Dry eye syndrome (DES) or keratoconjunctivitis sicca (KCS) occurs in 70% of GVHD patients.
Besides the symptoms of dryness, irritation, blurred vision, photophobia, redness and mucous discharge, patient may have any of the following signs:
Multiple classification systems have been used to categorise ocular GVHD.
In 1989, Jabs et al. proposed a clinical staging system for conjunctival involvement in ocular GVHD.
Clinical Staging System for Conjunctivitis in Ocular GVHD (Jabs et al. 1989):
In 1998, Kiang et al. characterised the course of ocular GVHD into four stages.
Stages of Ocular GVHD (Kiang et al. 1998):
An alternative classification system was proposed by Robinson et al. in 2004. In this system, clinically relevant grading criteria for conjunctival GVHD is based on conjunctival pathology, observed in chronic GVHD patients.
Clinical Grading Criteria for Conjunctival GVHD (Robinson et al. 2004):
Histopathology of the conjunctival biopsy may reveal lymphocyte exocytosis and satellitosis, dyskeratotic cells, epithelial cell necrosis, sub-epithelial micro-vesicle formation and eventual total separation of the epithelium in the conjunctiva of patients with GVHD.
The diagnostic criteria for ocular GVHD were established by the National institutes of Health Consensus Development Project on Criteria for Clinical Trials in Chronic GVHD in 2005. The Diagnosis and Staging Working Group has stated that a mean Schirmer value of 5mm at 5 minutes or new onset of keratoconjunctivitis sicca by slit lamp examination, with a mean Schirmer value of 6- 10mm, is sufficient for the diagnosis of Chronic GVHD, if accompanied by involvement of at least one other organ system.
The NIH Health Consensus Development Project defined findings of new-onset dry, gritty, or painful eyes, cicatricial conjunctivitis, KCS, and confluent areas of punctuate keratopathy, as well as periorbita hyper-pigmentation, difficulty in opening the eyes in the morning because of dried mucoid secretions, and blepharitis as ‘distinctive signs’ (seen in chronic GVHD but insufficient, alone, to establish a diagnosis of chronic GVHD). As per report, a diagnosis of chronic GVHD could be made in the presence of one diagnostic sign or the presence of a distinctive sign (confirmed by biopsy and laboratory testing) and/or distinctive signs in one other organ system. This formed the basis for the addition of two new categories to the existing classification of GVHD: persistent, recurrent, or late-onset acute GVHD (>3 months) and overlap syndrome (no temporal relation) in which features of acute and chronic GVHD appear together. Chronic GVHD based only on ocular findings (presence of one distinctive sign) can be confirmed on the basis of biopsy evidence of KCS or Schirmer test and if accompanied by distinctive manifestations in at least one other organ. Routine screening biopsy serves little benefit for early detection of ocular GVHD. Lacrimal gland biopsy is invasive and risks decreasing the functional capacity of the gland.
Due to similar clinical features, ocular GVHD should be differentiated from:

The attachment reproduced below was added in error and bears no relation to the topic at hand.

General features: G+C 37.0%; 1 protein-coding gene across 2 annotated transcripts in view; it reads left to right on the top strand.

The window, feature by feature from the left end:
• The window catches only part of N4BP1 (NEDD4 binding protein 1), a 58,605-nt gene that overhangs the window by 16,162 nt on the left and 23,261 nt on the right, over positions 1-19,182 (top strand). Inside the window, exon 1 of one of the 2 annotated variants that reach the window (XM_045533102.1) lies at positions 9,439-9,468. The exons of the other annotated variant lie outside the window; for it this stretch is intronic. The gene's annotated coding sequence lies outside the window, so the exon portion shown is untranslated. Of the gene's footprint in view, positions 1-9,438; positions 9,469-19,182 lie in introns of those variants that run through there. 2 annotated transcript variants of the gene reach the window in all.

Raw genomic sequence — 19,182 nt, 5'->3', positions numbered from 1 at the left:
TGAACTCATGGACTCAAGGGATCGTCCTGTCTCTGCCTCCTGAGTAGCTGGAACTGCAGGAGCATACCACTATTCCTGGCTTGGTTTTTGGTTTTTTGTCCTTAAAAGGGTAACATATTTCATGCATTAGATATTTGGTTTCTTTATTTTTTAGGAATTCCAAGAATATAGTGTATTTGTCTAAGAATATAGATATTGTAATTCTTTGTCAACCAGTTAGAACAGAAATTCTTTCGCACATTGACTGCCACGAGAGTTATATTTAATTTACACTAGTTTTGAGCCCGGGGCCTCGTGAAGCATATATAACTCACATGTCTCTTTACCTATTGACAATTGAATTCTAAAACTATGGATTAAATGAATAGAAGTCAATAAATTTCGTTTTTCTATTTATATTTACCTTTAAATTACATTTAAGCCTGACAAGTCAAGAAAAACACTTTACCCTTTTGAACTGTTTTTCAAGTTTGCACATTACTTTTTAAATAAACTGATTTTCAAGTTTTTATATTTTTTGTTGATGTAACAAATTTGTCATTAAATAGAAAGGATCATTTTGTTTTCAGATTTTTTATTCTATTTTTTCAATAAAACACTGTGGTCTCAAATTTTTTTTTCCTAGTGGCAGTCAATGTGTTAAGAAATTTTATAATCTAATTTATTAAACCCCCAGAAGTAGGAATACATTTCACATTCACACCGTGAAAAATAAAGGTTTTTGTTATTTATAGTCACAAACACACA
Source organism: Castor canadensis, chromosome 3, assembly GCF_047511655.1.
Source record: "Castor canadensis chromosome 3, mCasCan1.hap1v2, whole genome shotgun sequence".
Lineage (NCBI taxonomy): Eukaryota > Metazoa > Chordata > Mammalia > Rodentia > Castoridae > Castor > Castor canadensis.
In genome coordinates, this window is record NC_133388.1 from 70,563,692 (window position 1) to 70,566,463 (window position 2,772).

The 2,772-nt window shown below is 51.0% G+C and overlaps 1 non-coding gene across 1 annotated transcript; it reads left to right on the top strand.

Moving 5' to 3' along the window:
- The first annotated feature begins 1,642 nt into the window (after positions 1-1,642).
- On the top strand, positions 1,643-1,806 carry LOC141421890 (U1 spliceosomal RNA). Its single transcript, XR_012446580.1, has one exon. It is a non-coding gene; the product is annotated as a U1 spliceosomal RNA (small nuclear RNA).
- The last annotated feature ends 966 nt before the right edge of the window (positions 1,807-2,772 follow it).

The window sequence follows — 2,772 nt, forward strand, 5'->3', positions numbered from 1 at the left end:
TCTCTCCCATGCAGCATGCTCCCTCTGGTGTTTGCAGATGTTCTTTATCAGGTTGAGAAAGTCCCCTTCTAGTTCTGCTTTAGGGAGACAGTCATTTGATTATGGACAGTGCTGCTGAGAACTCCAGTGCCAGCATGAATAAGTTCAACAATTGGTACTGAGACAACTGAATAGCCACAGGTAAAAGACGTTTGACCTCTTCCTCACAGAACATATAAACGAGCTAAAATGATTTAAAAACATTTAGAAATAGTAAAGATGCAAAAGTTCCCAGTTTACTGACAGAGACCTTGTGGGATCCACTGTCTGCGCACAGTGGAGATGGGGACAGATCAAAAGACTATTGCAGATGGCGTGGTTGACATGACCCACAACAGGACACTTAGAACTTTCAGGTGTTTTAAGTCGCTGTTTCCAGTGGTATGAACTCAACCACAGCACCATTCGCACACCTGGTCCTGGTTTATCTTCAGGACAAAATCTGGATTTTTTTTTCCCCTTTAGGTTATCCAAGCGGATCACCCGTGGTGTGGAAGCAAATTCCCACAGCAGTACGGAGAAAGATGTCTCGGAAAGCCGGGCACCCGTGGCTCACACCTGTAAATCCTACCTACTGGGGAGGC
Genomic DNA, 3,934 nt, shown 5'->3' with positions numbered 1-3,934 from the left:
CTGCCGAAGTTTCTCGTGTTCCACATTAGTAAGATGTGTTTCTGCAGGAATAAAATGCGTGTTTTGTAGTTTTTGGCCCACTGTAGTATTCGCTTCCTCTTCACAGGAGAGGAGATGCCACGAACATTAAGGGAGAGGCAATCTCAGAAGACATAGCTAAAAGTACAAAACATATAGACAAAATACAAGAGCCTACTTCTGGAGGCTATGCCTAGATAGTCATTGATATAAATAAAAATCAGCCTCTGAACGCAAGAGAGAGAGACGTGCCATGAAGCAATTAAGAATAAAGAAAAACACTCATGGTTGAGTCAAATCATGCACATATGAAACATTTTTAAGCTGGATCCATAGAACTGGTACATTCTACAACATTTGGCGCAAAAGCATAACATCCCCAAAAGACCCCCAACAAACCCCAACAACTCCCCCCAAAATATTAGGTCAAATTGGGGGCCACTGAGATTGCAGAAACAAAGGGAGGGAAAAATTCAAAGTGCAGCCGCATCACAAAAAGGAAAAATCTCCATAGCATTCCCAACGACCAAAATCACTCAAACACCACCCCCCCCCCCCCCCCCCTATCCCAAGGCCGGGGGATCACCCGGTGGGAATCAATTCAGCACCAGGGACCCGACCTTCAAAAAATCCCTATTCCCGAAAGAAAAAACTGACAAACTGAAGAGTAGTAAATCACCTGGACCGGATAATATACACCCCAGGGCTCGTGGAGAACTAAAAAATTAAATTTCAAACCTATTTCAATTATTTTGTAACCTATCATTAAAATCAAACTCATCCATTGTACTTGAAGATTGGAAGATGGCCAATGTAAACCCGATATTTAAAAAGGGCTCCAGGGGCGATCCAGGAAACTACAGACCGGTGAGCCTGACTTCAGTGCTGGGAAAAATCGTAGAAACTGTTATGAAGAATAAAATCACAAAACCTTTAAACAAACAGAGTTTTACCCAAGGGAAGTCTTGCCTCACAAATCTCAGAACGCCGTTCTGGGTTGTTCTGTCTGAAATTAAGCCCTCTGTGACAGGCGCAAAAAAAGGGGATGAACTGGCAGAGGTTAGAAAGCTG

Management should be carried out under medical supervision.
A multidisciplinary approach that incorporates collaboration with other medical teams is essential for GVHD patients. This includes collaboration with the haematology and oncology services and stem cell transplantation services.
The management of ocular GVHD includes:
I. Primary prevention
II. Secondary therapeutic approaches which includes medical, both local and systemic, and surgical therapies.
I. Primary prevention:
Prevention of disease plays an important role in decreasing the morbidity associated with ocular GVHD.
II. Secondary therapeutic approaches:
1. Systemic medical therapy:
2. Local medical therapy:
Successful treatment modalities include eye lubrication, reduction of tear evaporation, minimising ocular surface inflammation, and immunosuppression.
a. Lubrication and Reduction of Tear evaporation:
- Warm compresses.
- Lid Hygiene.
- Oral tetracyclines or azithromycin.
b. Minimising ocular surface inflammation and immunosuppression:
c. Autologous serum eye drops: Autologous serum eye drops (20-50%) have been used safely and effectively in the treatment of DES in patients with ocular GVHD. Unlike artificial tears, they contain albumin, epidermal growth factor, fibronectin, vitamin A, neurotrophic growth factor, and hepatocyte growth factor, all of which may help in maintaining stable tear film. A potential concern with this treatment is the risk of contamination which may produce infection.
d. Scleral contact lenses: Scleral contact lenses have also been used in patients with severe or refractory dry eye disease. These larger contact lenses create a tear-filled vault on the corneal surface without corneal contact. These include Jupiter lenses, as well as the custom-designed PROSE (Prosthestic Replacement of the Ocular Surface Ecosystem) lenses.
e. Mucolytic agents: Mucolytic agents such as acetylcysteine (10%) may be used to treat severe filamentary keratitis.
f. Newer treatment modalities: Newer agents include topical immunomodulator tranilast (rizaben), topical tacrolimus, and retinoic acid, although large scale studies are needed.
3. Surgical therapy:
Surgical therapy may be needed in most severe cases of GVHD where maximal medical therapy may fail in reducing symptoms and protecting the ocular surface.
Ocular involvement, though rare in systemic acute GVHD, is considered a poor prognostic factor for mortality caused by systemic acute GVHD. Though known to impair the quality of life and activities of daily living, ocular GVHD usually does not lead to permanent visual loss.
Untreated GVHD may produce complications and sequlae like: